Now, however, a team of researchers has revealed that another Australian coastal ecosystem that gets less attention — Australia’s kelp-dominated Great Southern Reef, which covers a huge expanse along its more temperate southern and southwestern coasts — saw an equally dramatic ecosystem upheaval five years ago. And the cause was the same — what the scientists call an “extreme marine heat wave.”
“Some of the same types of drivers are behind all of this, and I think this really emphasizes the manifestation of these climate-driven events; it’s more than just the coral reefs that are being affected by this,” says Thomas Wernberg, a marine biologist at the University of Western Australia who led the new research, which appeared Thursday in the journal Science. Wernberg conducted the research with 21 other authors from a variety of institutions in Australia and abroad.
Many Americans will be familiar with the towering kelp forests off the coast of California, where these enormous organisms can grow to be more than 100 feet tall. The kelp off Australia’s southern and southwestern coasts aren’t nearly as tall, but they are still the backbone of a rich ecosystem, and the researchers refer to the organisms as creating a “kelp forest.” Wernberg and his colleagues estimate the Southern Reef as a whole to be worth $10 billion each year in economic terms due to tourism, fisheries and other benefits.
But in 2011, a surge of ocean temperatures between 3 and 5 degrees Celsius above normal — conditions that for the kelp represented “the hottest in recorded history, and that’s going back 215 years,” Wernberg says — took a devastating toll on a major part of this ecosystem.
In the most northern (in the Southern Hemisphere, the warmest) latitudes, along the southwest coast of Australia south of Kalbarri, kelp forests died in dramatic numbers, suggesting the temperatures had “exceeded a physiological tipping point for kelp forests,” the study reports.
“When the heat wave happened, all of those northern kelp forests were basically wiped out in a couple of months,” says Wernberg. “And southwards, at least a couple-hundred kilometers, there were quite substantial impacts, but you gradually got more and more kelps as you went farther south.”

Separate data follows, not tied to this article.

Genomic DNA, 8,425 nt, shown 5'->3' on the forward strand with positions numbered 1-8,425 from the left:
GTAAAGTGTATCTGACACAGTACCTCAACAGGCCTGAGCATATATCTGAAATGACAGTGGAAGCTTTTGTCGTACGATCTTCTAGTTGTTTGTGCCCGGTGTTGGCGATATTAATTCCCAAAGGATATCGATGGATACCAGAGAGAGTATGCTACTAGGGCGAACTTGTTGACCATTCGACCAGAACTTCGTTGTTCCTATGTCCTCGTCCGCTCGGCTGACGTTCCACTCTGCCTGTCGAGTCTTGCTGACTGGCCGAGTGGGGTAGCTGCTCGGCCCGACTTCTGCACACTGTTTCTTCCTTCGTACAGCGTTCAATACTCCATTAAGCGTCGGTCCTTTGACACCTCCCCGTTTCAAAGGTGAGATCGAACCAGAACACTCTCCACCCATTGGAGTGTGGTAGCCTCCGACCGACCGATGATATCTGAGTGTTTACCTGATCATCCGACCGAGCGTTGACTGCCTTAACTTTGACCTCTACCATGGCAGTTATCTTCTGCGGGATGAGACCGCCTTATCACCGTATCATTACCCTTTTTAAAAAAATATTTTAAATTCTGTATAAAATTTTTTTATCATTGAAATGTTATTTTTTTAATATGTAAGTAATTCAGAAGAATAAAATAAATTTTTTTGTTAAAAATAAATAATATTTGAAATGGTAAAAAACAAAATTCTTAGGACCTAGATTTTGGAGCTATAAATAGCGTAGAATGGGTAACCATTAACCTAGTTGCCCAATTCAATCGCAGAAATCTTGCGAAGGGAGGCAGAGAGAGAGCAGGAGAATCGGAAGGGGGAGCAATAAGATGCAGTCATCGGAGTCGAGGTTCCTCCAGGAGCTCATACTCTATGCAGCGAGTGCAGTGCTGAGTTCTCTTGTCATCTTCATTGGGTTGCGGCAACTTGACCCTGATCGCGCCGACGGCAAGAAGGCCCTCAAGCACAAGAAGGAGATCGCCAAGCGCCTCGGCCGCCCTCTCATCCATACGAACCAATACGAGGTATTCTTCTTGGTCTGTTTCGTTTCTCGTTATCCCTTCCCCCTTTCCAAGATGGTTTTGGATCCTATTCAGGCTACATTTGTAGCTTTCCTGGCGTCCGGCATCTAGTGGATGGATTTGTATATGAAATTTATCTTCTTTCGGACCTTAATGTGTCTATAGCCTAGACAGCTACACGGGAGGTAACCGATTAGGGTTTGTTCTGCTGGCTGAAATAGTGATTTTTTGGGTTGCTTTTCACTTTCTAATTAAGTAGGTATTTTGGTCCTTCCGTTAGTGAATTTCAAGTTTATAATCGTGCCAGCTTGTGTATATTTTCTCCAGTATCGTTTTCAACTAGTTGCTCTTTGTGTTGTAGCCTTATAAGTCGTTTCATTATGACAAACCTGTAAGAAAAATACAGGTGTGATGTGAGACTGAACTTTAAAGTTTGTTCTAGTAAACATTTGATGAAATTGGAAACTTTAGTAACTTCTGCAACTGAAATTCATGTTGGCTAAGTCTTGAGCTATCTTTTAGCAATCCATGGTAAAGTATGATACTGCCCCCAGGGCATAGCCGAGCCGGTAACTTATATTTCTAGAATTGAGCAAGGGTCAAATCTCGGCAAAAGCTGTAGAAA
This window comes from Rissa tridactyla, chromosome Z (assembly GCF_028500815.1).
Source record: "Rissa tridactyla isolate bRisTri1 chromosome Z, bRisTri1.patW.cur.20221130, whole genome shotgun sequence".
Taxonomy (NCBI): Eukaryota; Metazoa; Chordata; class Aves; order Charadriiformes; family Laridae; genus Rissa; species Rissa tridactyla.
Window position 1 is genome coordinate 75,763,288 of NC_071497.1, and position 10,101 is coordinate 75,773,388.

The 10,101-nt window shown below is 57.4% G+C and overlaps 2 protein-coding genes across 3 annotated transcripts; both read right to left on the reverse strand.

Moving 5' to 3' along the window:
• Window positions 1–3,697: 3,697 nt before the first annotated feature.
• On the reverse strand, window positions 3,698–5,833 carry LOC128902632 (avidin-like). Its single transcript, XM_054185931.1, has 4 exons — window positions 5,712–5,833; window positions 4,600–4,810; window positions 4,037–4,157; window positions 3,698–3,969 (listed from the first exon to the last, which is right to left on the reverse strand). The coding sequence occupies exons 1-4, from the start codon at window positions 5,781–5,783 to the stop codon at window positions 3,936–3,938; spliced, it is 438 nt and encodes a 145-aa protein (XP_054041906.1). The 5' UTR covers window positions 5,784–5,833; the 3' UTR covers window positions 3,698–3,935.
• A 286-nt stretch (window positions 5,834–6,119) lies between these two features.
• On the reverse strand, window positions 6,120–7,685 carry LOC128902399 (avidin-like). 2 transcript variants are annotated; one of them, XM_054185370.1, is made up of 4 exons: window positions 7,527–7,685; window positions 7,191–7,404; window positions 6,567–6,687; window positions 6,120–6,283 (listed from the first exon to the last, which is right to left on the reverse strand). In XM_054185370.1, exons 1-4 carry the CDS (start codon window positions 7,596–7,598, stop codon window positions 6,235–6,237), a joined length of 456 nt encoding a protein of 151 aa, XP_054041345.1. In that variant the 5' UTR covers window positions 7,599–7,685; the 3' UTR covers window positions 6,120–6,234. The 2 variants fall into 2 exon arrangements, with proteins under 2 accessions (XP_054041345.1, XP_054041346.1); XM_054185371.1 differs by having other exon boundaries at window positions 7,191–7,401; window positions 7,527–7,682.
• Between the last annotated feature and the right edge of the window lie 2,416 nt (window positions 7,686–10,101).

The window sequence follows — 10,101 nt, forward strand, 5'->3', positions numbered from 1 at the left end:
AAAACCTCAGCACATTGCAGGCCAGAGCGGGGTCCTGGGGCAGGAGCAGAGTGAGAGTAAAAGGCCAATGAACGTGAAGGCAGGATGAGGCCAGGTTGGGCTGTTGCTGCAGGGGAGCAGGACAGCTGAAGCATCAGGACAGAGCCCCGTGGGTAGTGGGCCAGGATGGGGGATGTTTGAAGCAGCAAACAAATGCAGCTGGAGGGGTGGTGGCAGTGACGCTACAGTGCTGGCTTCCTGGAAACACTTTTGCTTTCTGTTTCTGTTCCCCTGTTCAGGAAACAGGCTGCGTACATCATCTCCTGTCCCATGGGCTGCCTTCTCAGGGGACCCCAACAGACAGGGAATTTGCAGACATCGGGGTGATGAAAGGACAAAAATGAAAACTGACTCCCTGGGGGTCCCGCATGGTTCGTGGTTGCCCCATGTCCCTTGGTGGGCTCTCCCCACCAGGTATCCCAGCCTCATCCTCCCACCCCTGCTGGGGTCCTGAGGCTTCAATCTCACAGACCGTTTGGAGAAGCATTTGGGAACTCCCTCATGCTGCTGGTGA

Here’s a pair of before and after photos, taken by Wernberg, that show the dramatic change:
The study, based on years of underwater surveys, finds that before the marine heat wave in late 2010, kelp covered around 70 percent of reefs in the midwestern Australia coastal area — but afterward, in 2013, their area had declined by 43 percent, or 963 square kilometers (371 square miles).
Moreover, north of 29 degrees North latitude, kelp forests were gone entirely or 90 percent decimated. This represented “a 100-kilometer range contraction” as well as “functional extinction from 370 [square kilometers] of reef,” the scientists report. (That’s 142 square miles.)
And it is not like the kelp then came back afterward or recovered. Rather, the study reports that more tropical species of fish seized the opportunity to colonize the warmer waters, including grazing fish that ate kelp as it started to regrow. As a result, the ecosystem, sparked by one extreme event, underwent what the scientists call a “rapid climate-driven regime shift,” from which it simply may not return unless the warming trend itself reverses.
“I can’t remember having seen or heard about anything similar,” Wernberg says.
Although it does not perform a formal statistical attribution for the marine heat wave, the paper clearly suggests this is all tied to climate change, noting that the Indian Ocean, off Australia’s western coast, is “a ‘hot spot’ where the rate of ocean warming is in the top-10 percent globally.” Another such hot spot, incidentally, has been off the U.S. East Coast in the Gulf of Maine, where similarly dramatic effects have been observed.
“It was extreme, so very rare by all accounts — I don’t believe it was ‘natural,’ ” Wernberg wrote by email.
In sum, we are starting to see that with certain very sensitive ecosystems, temperature surges can have devastating and perhaps irreversible effects. And one can argue this fits a key definition of “dangerous climate change,” which turns on whether we are able to stop the increase of greenhouse gases at a rate “sufficient to allow ecosystems to adapt naturally.”
That certainly doesn’t seem to be what happened in the kelp forests off Australia’s western coast. “The future of kelp forest communities in western Australia is … grim,” the study concludes.